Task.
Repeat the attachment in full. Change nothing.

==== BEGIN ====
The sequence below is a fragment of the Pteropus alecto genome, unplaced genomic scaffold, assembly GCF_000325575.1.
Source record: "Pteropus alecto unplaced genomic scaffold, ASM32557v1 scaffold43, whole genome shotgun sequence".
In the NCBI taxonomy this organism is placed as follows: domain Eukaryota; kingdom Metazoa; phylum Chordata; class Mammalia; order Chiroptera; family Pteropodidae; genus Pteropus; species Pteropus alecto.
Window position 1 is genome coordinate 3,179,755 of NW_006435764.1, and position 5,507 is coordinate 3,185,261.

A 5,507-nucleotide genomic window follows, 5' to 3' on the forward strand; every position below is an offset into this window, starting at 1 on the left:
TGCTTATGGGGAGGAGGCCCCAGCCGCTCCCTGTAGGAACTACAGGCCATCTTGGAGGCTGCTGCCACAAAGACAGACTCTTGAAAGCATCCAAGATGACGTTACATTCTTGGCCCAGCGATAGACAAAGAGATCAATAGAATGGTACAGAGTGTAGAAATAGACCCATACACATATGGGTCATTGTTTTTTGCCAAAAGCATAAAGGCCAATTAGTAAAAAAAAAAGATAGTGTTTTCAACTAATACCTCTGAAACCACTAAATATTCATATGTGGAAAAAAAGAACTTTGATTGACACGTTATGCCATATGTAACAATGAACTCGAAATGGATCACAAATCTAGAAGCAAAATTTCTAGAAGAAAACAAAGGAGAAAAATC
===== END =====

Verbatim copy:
The sequence below is a fragment of the Pteropus alecto genome, unplaced genomic scaffold, assembly GCF_000325575.1.
Source record: "Pteropus alecto unplaced genomic scaffold, ASM32557v1 scaffold43, whole genome shotgun sequence".
In the NCBI taxonomy this organism is placed as follows: domain Eukaryota; kingdom Metazoa; phylum Chordata; class Mammalia; order Chiroptera; family Pteropodidae; genus Pteropus; species Pteropus alecto.
Window position 1 is genome coordinate 3,179,755 of NW_006435764.1, and position 5,507 is coordinate 3,185,261.

A 5,507-nucleotide genomic window follows, 5' to 3' on the forward strand; every position below is an offset into this window, starting at 1 on the left:
TGCTTATGGGGAGGAGGCCCCAGCCGCTCCCTGTAGGAACTACAGGCCATCTTGGAGGCTGCTGCCACAAAGACAGACTCTTGAAAGCATCCAAGATGACGTTACATTCTTGGCCCAGCGATAGACAAAGAGATCAATAGAATGGTACAGAGTGTAGAAATAGACCCATACACATATGGGTCATTGTTTTTTGCCAAAAGCATAAAGGCCAATTAGTAAAAAAAAAAGATAGTGTTTTCAACTAATACCTCTGAAACCACTAAATATTCATATGTGGAAAAAAAGAACTTTGATTGACACGTTATGCCATATGTAACAATGAACTCGAAATGGATCACAAATCTAGAAGCAAAATTTCTAGAAGAAAACAAAGGAGAAAAATC